The Lift and Escalator Industry Association (LEIA) called for the government to include lift engineers attending breakdowns, to release trapped passengers, and to carrying out essential maintenance work on lifts in critical buildings and infrastructure to be classed as “key workers”.
Overnight we have seen the following on the government website: https://www.gov.uk/government/publications/coronavirus-covid-19-maintaining-educational-provision/guidance-for-schools-colleges-and-local-authorities-on-maintaining-educational-provision
We are pleased to see that lift and escalator engineers whose work is critical to the COVID-19 response and those supporting health and social care, attending to release of trapped passengers, and those keeping transport working might be included by the guidance.
Nick Mellor said:
“We are pleased to see that lift and escalator engineers carrying out work critical to the COVID-19 response should be considered to be key workers. The industry stands ready to do its part keeping lifts and escalators running safely in these critical locations and to keeping members of the public safe by attending to release passengers trapped in lifts.”
“Elsewhere, we see that it is essential to carry on inspection and maintenance of lifts needed for the safety of the building such as evacuation lifts and lifts for firefighters“.
The HSE has advised the industry that if Thorough Examinations under LOLER are not carried out by the due date (6 months where lifting people) then the lifts must not be used until the Thorough Examination has been carried out. The HSE recognises that there is a higher risk of lifting equipment failure should it not be examined as per the six month schedule and dutyholders are expected to take all reasonably practicable steps to make sure their equipment complies with the law.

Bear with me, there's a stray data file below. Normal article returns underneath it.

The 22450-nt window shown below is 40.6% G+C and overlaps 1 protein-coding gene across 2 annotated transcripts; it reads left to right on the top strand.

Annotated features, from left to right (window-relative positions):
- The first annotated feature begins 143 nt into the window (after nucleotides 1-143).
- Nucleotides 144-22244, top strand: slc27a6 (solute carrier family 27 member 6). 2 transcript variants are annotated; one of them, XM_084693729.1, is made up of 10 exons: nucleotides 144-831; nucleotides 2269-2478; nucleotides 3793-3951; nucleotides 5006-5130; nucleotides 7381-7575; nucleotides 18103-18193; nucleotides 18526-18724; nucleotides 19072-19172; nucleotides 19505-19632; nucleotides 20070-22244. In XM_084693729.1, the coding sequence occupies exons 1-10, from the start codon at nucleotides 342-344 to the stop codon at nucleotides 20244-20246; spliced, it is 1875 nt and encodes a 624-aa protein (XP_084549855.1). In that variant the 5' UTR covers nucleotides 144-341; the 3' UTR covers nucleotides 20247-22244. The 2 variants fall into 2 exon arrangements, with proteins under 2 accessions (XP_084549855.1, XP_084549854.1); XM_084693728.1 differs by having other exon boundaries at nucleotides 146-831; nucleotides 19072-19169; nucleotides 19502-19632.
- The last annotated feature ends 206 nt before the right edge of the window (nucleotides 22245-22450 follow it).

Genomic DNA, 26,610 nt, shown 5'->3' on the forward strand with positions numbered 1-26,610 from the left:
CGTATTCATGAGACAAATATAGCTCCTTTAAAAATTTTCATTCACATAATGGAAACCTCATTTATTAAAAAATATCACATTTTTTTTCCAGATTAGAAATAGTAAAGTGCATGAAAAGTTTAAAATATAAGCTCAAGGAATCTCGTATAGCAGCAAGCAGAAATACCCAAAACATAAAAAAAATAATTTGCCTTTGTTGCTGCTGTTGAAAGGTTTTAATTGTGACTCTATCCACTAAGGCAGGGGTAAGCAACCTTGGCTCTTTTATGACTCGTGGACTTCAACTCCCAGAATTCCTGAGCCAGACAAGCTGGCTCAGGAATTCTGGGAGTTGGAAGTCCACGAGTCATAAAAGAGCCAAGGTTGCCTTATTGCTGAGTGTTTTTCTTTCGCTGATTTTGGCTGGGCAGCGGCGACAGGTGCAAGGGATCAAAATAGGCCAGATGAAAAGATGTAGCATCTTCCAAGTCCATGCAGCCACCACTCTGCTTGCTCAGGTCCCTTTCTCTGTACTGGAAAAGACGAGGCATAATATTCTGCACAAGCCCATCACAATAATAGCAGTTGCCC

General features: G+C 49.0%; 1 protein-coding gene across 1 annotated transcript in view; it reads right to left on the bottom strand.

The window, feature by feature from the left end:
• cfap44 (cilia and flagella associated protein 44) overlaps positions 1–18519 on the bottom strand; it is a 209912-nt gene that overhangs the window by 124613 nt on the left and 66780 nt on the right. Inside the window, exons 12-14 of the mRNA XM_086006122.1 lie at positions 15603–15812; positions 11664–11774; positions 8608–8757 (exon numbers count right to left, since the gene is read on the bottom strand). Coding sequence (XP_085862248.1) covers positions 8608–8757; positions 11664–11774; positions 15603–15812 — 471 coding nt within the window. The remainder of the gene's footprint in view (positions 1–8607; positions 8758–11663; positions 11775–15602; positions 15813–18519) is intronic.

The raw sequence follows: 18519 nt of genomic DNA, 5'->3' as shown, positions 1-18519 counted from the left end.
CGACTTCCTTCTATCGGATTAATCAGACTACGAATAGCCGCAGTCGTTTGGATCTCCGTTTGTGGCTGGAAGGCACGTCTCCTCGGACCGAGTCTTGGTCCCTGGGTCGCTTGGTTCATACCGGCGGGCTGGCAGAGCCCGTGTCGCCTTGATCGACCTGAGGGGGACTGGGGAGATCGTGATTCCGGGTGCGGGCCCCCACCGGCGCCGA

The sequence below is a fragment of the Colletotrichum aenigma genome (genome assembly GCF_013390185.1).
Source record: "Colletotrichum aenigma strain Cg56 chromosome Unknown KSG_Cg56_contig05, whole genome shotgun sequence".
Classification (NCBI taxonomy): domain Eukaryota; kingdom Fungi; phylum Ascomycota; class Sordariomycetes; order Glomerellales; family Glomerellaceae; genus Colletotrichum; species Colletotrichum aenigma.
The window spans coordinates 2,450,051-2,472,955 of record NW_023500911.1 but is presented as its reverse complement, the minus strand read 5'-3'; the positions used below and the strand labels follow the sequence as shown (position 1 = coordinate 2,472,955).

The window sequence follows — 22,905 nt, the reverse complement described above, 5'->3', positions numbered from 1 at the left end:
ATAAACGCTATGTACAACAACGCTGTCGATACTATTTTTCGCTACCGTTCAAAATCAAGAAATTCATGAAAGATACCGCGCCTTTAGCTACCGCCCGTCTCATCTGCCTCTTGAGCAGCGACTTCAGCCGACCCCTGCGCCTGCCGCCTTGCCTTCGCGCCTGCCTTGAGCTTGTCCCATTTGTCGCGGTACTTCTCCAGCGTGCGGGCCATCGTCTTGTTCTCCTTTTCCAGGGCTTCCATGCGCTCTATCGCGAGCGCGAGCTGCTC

LEIA recognises that Thorough Examination is a check of the safety of equipment and does not itself keep it safe – this is the role of maintenance. So it is clear that equipment which is required to stay in use also needs to be maintained. There is a similar statutory obligation for owners to have work equipment maintatined (PUWER, reg5).
LEIA has the following guidance.
> Building owners have a key role and some building owners are advising lift companies not to carry out routine servicing on their equipment. This is especially the case for care homes, nursing homes etc. Where equipment is required to remain in use, then it is clear from HSE guidance that there is still a need for Thorough Examination and therefore for maintenance. We can see some limited scope for postponing planned preventative maintenance visits but, especially if the current situation remains for more than a few weeks, equipment left in service will require maintenance.
> Many buildings such as hospitals and healthcare, utilities, infrastructure, transport, food production, distribution and retailing, schools staying open for children of key workers, critical manufacture etc. will need to keep many of their lifts, escalators, and lifting platforms in service. In line with HSE guidance, Thorough Examination will continue to be needed and, on the same basis, maintenance will be required.
> Lifts designated as evacuation lifts and lifts for the use of firefighters will need to be considered as essential since they are part of the fire safety provisions of a building. These will need to have Thorough Examination and maintenance continued to be carried out.
> Where building owners have determined that their equipment is non-essential then it is clear from HSE guidance that these should be removed from service if a Thorough Examination has not been carried out by the due date. In these cases, Thorough Examination and at least a basic “caretaker” maintenance should be continued to ensure the safety of the equipment.
> Essential work includes responding to breakdown or shut-ins. We believe that trained lift engineers are better placed to be attending to shut-ins than the fire and rescue services or other emergency services who will be facing their own severe challenges. Response by a lift engineer might entail a longer time than a “blue light” service but the release procedure would be done by a trained and competent person.